18 - 21 February 2019
Machine (data-driven learning-based algorithmic) decision making is increasingly being used to assist or replace human decision making in a variety of domains ranging from banking (rating user credit) and recruiting (ranking applicants) to judiciary (profiling criminals) and journalism (recommending news-stories). Recently concerns have been raised about the potential for bias and unfairness in such algorithmic decisions. Against this background, in this talk, we will attempt to tackle the following foundational questions about man-machine decision making:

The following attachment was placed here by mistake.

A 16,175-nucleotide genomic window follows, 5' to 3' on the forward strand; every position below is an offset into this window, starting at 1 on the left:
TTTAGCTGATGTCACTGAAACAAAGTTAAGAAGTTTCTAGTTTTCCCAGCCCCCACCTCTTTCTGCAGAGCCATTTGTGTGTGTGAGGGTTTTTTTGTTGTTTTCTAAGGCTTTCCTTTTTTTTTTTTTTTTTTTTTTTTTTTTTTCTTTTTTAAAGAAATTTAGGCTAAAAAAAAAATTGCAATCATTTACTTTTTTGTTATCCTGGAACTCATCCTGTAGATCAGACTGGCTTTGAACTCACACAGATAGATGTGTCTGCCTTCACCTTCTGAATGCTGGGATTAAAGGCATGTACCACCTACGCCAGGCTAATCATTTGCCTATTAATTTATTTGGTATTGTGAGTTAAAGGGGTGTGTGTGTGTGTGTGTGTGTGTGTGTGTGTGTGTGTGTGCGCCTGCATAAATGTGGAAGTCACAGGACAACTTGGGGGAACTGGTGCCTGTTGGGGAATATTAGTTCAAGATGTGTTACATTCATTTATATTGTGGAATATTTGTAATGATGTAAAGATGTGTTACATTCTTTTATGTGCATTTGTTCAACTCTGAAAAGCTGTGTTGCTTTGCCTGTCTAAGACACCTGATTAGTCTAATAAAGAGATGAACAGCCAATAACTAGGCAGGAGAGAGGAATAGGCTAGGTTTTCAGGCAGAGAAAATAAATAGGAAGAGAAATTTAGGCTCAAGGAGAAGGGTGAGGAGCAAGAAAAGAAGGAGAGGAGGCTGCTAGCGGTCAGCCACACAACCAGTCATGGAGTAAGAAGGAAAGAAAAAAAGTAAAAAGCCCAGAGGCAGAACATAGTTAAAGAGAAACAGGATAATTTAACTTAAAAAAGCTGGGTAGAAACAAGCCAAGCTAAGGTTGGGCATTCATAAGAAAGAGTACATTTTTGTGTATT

(a) How do machines learn to make biased or unfair decisions?
(b) How can we quantify (measure) and control (mitigate) bias or unfairness in machine decision making?
(c) Can machine decisions be engineered to help humans control (mitigate) bias or unfairness in their own decisions?